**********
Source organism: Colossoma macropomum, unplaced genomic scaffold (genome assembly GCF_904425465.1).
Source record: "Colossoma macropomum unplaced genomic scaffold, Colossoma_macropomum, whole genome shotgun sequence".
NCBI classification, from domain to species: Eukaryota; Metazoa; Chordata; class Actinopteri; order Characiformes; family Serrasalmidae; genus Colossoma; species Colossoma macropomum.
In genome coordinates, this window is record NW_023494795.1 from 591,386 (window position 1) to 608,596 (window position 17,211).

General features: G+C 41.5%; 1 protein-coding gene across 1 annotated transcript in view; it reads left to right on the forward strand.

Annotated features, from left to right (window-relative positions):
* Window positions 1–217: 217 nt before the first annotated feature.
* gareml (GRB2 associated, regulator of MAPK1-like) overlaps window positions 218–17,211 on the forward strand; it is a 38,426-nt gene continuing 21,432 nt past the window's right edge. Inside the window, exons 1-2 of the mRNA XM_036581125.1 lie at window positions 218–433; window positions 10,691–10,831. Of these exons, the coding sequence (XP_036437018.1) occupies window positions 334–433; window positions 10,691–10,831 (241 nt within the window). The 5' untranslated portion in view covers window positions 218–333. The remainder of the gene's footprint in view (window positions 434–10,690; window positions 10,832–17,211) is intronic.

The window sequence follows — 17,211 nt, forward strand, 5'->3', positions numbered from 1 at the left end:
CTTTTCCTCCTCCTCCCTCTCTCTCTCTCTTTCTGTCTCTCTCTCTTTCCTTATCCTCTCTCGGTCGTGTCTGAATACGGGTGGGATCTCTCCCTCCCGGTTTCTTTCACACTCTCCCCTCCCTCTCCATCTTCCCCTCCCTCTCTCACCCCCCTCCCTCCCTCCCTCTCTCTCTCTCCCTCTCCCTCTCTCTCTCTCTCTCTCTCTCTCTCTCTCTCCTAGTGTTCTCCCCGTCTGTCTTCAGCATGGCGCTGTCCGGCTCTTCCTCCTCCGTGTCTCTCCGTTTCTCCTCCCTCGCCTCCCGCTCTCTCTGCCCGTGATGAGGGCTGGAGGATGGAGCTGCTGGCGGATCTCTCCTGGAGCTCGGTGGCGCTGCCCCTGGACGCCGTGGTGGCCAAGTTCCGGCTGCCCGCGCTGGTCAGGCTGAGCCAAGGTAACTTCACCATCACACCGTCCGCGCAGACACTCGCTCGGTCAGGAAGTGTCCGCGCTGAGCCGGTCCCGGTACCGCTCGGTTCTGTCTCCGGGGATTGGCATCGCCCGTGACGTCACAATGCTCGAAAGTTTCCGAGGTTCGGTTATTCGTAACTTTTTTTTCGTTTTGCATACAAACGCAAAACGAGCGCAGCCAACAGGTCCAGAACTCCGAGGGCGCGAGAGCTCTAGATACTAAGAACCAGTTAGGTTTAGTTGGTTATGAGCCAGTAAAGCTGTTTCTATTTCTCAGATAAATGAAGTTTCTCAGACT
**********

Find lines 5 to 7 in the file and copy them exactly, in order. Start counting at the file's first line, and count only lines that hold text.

General features: G+C 41.5%; 1 protein-coding gene across 1 annotated transcript in view; it reads left to right on the forward strand.

Annotated features, from left to right (window-relative positions):
* Window positions 1–217: 217 nt before the first annotated feature.